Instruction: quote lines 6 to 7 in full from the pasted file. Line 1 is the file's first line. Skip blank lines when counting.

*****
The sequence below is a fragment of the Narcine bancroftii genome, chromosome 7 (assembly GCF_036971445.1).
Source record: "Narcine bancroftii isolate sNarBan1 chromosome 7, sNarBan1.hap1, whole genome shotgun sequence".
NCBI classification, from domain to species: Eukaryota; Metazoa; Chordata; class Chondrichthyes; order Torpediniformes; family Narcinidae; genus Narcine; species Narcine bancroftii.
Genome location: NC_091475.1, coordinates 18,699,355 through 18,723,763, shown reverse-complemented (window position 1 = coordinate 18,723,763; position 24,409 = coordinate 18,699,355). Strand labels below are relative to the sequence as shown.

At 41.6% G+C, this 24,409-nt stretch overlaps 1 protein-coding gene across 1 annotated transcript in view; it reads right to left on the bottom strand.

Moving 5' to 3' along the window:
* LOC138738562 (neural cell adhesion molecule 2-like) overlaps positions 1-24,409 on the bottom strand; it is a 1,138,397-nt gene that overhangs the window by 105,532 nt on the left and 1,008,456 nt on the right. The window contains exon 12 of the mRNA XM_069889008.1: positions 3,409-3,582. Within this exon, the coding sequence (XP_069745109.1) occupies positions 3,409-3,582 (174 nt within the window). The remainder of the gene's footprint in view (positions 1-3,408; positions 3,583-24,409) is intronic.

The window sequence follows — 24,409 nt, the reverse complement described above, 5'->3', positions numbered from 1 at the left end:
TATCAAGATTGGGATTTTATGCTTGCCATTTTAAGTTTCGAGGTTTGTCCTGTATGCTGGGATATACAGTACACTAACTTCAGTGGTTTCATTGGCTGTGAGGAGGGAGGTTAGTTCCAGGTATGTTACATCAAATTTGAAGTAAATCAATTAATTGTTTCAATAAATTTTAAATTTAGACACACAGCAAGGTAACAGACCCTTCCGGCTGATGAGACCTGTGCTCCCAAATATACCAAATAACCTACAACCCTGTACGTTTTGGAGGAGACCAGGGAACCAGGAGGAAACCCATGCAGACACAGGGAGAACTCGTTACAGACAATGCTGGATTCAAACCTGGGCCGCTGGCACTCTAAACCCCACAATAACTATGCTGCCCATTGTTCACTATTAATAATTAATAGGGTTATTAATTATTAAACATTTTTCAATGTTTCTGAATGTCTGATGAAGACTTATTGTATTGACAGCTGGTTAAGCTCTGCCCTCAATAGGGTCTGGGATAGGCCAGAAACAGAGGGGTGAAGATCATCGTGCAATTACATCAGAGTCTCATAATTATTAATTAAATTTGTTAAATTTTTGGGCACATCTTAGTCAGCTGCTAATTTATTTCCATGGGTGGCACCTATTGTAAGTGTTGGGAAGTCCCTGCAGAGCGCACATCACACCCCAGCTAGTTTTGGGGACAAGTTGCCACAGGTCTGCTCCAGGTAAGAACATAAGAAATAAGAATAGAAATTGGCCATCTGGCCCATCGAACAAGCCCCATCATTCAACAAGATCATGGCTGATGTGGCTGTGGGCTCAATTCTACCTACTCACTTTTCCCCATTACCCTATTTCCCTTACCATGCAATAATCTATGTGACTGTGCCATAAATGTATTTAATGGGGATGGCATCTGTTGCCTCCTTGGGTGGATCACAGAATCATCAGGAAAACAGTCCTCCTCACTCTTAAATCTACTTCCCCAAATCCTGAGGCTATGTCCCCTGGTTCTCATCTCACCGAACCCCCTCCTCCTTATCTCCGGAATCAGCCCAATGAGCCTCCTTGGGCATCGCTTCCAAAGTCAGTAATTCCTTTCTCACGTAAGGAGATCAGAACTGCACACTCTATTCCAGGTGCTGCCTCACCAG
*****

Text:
Moving 5' to 3' along the window:
* LOC138738562 (neural cell adhesion molecule 2-like) overlaps positions 1-24,409 on the bottom strand; it is a 1,138,397-nt gene that overhangs the window by 105,532 nt on the left and 1,008,456 nt on the right. The window contains exon 12 of the mRNA XM_069889008.1: positions 3,409-3,582. Within this exon, the coding sequence (XP_069745109.1) occupies positions 3,409-3,582 (174 nt within the window). The remainder of the gene's footprint in view (positions 1-3,408; positions 3,583-24,409) is intronic.